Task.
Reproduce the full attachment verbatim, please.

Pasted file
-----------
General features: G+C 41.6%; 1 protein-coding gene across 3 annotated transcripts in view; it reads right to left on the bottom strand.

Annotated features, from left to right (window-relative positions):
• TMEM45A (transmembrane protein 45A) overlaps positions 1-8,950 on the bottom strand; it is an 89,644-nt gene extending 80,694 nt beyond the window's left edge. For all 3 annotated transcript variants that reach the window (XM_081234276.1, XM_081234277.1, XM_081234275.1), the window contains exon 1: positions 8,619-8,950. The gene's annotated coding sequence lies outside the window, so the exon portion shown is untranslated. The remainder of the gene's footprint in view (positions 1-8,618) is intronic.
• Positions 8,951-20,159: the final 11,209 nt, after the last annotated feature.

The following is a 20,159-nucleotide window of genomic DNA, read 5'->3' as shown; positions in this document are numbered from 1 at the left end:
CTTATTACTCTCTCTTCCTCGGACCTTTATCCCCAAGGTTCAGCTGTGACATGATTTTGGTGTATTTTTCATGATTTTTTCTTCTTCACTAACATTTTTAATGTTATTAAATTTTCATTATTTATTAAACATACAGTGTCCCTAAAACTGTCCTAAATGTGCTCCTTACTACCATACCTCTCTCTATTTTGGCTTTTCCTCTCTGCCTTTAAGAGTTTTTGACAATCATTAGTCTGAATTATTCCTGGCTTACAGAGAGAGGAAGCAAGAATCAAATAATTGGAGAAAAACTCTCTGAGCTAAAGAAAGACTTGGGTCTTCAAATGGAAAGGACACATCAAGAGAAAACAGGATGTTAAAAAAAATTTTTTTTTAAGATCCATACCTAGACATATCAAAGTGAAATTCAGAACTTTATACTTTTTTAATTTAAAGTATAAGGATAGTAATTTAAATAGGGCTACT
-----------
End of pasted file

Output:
General features: G+C 41.6%; 1 protein-coding gene across 3 annotated transcripts in view; it reads right to left on the bottom strand.

Annotated features, from left to right (window-relative positions):
• TMEM45A (transmembrane protein 45A) overlaps positions 1-8,950 on the bottom strand; it is an 89,644-nt gene extending 80,694 nt beyond the window's left edge. For all 3 annotated transcript variants that reach the window (XM_081234276.1, XM_081234277.1, XM_081234275.1), the window contains exon 1: positions 8,619-8,950. The gene's annotated coding sequence lies outside the window, so the exon portion shown is untranslated. The remainder of the gene's footprint in view (positions 1-8,618) is intronic.
• Positions 8,951-20,159: the final 11,209 nt, after the last annotated feature.

The following is a 20,159-nucleotide window of genomic DNA, read 5'->3' as shown; positions in this document are numbered from 1 at the left end:
CTTATTACTCTCTCTTCCTCGGACCTTTATCCCCAAGGTTCAGCTGTGACATGATTTTGGTGTATTTTTCATGATTTTTTCTTCTTCACTAACATTTTTAATGTTATTAAATTTTCATTATTTATTAAACATACAGTGTCCCTAAAACTGTCCTAAATGTGCTCCTTACTACCATACCTCTCTCTATTTTGGCTTTTCCTCTCTGCCTTTAAGAGTTTTTGACAATCATTAGTCTGAATTATTCCTGGCTTACAGAGAGAGGAAGCAAGAATCAAATAATTGGAGAAAAACTCTCTGAGCTAAAGAAAGACTTGGGTCTTCAAATGGAAAGGACACATCAAGAGAAAACAGGATGTTAAAAAAAATTTTTTTTTAAGATCCATACCTAGACATATCAAAGTGAAATTCAGAACTTTATACTTTTTTAATTTAAAGTATAAGGATAGTAATTTAAATAGGGCTACT